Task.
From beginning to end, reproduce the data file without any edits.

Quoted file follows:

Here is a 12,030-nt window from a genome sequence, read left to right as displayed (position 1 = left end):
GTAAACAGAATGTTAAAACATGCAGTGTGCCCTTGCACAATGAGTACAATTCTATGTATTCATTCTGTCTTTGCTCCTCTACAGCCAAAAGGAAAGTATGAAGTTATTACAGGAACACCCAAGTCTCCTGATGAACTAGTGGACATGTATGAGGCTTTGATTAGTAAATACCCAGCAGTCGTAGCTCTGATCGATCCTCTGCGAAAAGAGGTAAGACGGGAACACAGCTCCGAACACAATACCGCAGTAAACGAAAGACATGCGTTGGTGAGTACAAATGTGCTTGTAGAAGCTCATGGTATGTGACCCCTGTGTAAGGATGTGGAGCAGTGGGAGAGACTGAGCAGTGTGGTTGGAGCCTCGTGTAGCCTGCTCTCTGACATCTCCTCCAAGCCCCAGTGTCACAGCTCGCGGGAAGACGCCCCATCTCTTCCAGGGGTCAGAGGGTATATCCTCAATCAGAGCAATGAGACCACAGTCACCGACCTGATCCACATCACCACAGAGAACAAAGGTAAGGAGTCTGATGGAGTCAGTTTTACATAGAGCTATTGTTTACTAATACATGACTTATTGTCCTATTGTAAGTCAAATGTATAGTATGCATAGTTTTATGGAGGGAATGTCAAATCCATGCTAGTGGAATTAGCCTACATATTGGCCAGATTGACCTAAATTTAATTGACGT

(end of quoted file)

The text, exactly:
Here is a 12,030-nt window from a genome sequence, read left to right as displayed (position 1 = left end):
GTAAACAGAATGTTAAAACATGCAGTGTGCCCTTGCACAATGAGTACAATTCTATGTATTCATTCTGTCTTTGCTCCTCTACAGCCAAAAGGAAAGTATGAAGTTATTACAGGAACACCCAAGTCTCCTGATGAACTAGTGGACATGTATGAGGCTTTGATTAGTAAATACCCAGCAGTCGTAGCTCTGATCGATCCTCTGCGAAAAGAGGTAAGACGGGAACACAGCTCCGAACACAATACCGCAGTAAACGAAAGACATGCGTTGGTGAGTACAAATGTGCTTGTAGAAGCTCATGGTATGTGACCCCTGTGTAAGGATGTGGAGCAGTGGGAGAGACTGAGCAGTGTGGTTGGAGCCTCGTGTAGCCTGCTCTCTGACATCTCCTCCAAGCCCCAGTGTCACAGCTCGCGGGAAGACGCCCCATCTCTTCCAGGGGTCAGAGGGTATATCCTCAATCAGAGCAATGAGACCACAGTCACCGACCTGATCCACATCACCACAGAGAACAAAGGTAAGGAGTCTGATGGAGTCAGTTTTACATAGAGCTATTGTTTACTAATACATGACTTATTGTCCTATTGTAAGTCAAATGTATAGTATGCATAGTTTTATGGAGGGAATGTCAAATCCATGCTAGTGGAATTAGCCTACATATTGGCCAGATTGACCTAAATTTAATTGACGT